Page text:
According to the Pew Research Center, 62 percent of American Adults now get their news via social media (mostly Facebook or Twitter, which is where you're probably reading this from). No, this is not an article screaming the death of newspapers or something similar.
Recently, I took an amazing trip to Japan, and while I was there, I studied Japanese news as much as I could without knowing any Japanese. But despite listening to NHK English podcast and reading Japan Times, I realized that in a way, I was cut off from the world. When the failed coup of Turkey's government happened, none of the students in my study abroad group had any idea that it even happened until our teacher told us the next morning.
Later, when talking to my Japanese lunch host, he commented that while he was in Great Britain, he realized that their news featured more stories from the world than Japan does. He commented that if one was to watch only Japanese TV news, you would get far less world wide news coverage than if you actively sought it out online.
Having thought about Japan's media bias towards their own country, I've been thinking lately about how Americans consume news in concern to politics. With access to thousands of "news" sources at hand and many of them coming to you via social media, its easy to fall prey to your own biases without even realizing it.
Lately, I've been seeing news articles shared on my Facebook feed but I rarely click on them unless its from a well-known source like the Washington Post, the Times, National Geographic, and so on, so forth. I get most of my news from Twitter where I often click on news from those sources. But on Facebook, I'm more likely to see my friends share news from lesser known news.
When I see these news articles, the main reason I don't click on them is because I'm afraid that these are sources that are mostly biased and that they are not reputable news sources. Most of these sources, if you look at them, you've never heard of before. And many, according to a New York Times article, doesn't exist outside of Facebook.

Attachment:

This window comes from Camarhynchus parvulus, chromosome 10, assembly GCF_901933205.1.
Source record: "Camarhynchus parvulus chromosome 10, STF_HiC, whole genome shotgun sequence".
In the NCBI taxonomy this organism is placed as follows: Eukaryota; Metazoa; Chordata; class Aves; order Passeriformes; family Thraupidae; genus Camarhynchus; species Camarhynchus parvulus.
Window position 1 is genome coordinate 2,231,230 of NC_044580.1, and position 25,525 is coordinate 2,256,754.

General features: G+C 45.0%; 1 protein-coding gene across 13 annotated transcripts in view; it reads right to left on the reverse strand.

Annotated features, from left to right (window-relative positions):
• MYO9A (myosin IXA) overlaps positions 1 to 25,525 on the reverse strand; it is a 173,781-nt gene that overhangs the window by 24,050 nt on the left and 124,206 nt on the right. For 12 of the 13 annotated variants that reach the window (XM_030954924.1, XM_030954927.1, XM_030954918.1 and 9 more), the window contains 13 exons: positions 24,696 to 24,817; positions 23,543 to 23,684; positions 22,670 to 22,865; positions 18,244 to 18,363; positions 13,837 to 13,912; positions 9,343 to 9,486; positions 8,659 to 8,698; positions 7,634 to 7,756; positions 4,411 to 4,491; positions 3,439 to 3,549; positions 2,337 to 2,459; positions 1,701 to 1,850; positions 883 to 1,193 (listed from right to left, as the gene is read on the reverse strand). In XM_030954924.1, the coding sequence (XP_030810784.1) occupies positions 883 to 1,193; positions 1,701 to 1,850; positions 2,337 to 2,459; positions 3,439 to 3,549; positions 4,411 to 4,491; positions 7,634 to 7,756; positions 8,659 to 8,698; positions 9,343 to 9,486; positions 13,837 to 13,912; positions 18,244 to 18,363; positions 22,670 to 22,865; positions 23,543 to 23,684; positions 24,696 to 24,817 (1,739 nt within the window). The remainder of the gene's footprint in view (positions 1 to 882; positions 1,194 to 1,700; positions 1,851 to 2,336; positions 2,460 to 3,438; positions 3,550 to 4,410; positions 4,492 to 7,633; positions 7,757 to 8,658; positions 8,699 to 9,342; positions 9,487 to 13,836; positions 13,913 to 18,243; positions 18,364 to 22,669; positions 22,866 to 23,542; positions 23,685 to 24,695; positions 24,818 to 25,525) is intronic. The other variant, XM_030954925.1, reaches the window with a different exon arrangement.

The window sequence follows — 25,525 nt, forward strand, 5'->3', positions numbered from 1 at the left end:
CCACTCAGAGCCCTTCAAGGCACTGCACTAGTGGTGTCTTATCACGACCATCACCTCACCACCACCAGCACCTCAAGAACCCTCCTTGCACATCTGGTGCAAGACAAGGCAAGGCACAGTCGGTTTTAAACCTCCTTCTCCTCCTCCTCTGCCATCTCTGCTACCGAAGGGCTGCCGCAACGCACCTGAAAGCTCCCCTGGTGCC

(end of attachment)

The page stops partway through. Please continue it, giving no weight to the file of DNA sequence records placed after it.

They have names like Occupy Democrats; The Angry Patriot; US Chronicle; Addicting Info; RightAlerts; Being Liberal; Opposing Views; Fed-Up Americans; American News; and hundreds more. Some of these pages have millions of followers; many have hundreds of thousands.
As a journalism student, I often stop to think about the quality of journalism I'm reading and how much I can trust the source. True journalism is supposed to be unbiased and as humans, this is hard to accomplish. Many news sites, we know do have some bias. FoxNews for example, is infamously conservative, while CNN is the opposite.
Granted, sites like the Washington Post and New York Times can be as biased as the sites found on Facebook, but seeing as their articles come from a well-known, trusted news organization, I'm much more likely to trust them over a site I've never heard of on Facebook, even if I agree with the content.
I'm afraid that these Facebook sites are fueling into our already set beliefs and that we are not doing enough to educate ourselves on the opposite point of view or even try to understand it.
So my hope for this election season is that we stop to think about what we're reading and what their biases might be and if what we're reading is really true or not. And to take the time to look into a different view point. I wish for an America that takes time to become educated voters and not people without educated opinions.